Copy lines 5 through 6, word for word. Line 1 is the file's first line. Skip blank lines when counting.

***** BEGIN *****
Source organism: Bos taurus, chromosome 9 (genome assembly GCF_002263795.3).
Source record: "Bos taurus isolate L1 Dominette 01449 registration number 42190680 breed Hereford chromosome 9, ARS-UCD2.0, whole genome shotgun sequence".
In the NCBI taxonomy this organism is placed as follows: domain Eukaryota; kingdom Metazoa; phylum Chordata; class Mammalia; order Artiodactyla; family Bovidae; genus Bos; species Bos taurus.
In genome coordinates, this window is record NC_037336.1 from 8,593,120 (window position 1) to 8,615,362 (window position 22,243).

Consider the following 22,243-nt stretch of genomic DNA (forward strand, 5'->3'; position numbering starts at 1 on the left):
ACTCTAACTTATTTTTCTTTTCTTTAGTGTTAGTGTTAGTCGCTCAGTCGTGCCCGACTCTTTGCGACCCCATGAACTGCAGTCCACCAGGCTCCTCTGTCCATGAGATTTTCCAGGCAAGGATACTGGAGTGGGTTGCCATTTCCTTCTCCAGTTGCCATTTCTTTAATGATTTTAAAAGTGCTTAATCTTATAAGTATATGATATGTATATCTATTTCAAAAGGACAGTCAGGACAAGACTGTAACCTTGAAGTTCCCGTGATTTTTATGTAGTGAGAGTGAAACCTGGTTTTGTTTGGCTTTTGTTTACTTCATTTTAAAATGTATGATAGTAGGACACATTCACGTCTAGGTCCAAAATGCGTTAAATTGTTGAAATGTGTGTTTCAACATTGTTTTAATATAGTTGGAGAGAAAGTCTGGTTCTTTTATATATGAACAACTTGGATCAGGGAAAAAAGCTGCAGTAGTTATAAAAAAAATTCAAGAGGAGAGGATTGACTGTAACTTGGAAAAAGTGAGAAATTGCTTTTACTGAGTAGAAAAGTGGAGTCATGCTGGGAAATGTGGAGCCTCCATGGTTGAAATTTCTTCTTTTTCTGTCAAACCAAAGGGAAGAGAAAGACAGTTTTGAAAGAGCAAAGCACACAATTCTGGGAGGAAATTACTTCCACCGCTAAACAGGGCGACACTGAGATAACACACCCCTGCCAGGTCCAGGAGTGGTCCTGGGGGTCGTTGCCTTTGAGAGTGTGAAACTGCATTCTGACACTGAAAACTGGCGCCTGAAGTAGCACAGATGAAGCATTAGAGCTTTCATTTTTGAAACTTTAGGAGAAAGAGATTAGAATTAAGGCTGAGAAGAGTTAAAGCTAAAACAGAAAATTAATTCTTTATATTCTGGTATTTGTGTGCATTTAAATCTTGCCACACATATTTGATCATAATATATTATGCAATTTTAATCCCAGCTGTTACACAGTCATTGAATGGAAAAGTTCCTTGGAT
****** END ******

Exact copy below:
Consider the following 22,243-nt stretch of genomic DNA (forward strand, 5'->3'; position numbering starts at 1 on the left):
ACTCTAACTTATTTTTCTTTTCTTTAGTGTTAGTGTTAGTCGCTCAGTCGTGCCCGACTCTTTGCGACCCCATGAACTGCAGTCCACCAGGCTCCTCTGTCCATGAGATTTTCCAGGCAAGGATACTGGAGTGGGTTGCCATTTCCTTCTCCAGTTGCCATTTCTTTAATGATTTTAAAAGTGCTTAATCTTATAAGTATATGATATGTATATCTATTTCAAAAGGACAGTCAGGACAAGACTGTAACCTTGAAGTTCCCGTGATTTTTATGTAGTGAGAGTGAAACCTGGTTTTGTTTGGCTTTTGTTTACTTCATTTTAAAATGTATGATAGTAGGACACATTCACGTCTAGGTCCAAAATGCGTTAAATTGTTGAAATGTGTGTTTCAACATTGTTTTAATATAGTTGGAGAGAAAGTCTGGTTCTTTTATATATGAACAACTTGGATCAGGGAAAAAAGCTGCAGTAGTTATAAAAAAAATTCAAGAGGAGAGGATTGACTGTAACTTGGAAAAAGTGAGAAATTGCTTTTACTGAGTAGAAAAGTGGAGTCATGCTGGGAAATGTGGAGCCTCCATGGTTGAAATTTCTTCTTTTTCTGTCAAACCAAAGGGAAGAGAAAGACAGTTTTGAAAGAGCAAAGCACACAATTCTGGGAGGAAATTACTTCCACCGCTAAACAGGGCGACACTGAGATAACACACCCCTGCCAGGTCCAGGAGTGGTCCTGGGGGTCGTTGCCTTTGAGAGTGTGAAACTGCATTCTGACACTGAAAACTGGCGCCTGAAGTAGCACAGATGAAGCATTAGAGCTTTCATTTTTGAAACTTTAGGAGAAAGAGATTAGAATTAAGGCTGAGAAGAGTTAAAGCTAAAACAGAAAATTAATTCTTTATATTCTGGTATTTGTGTGCATTTAAATCTTGCCACACATATTTGATCATAATATATTATGCAATTTTAATCCCAGCTGTTACACAGTCATTGAATGGAAAAGTTCCTTGGAT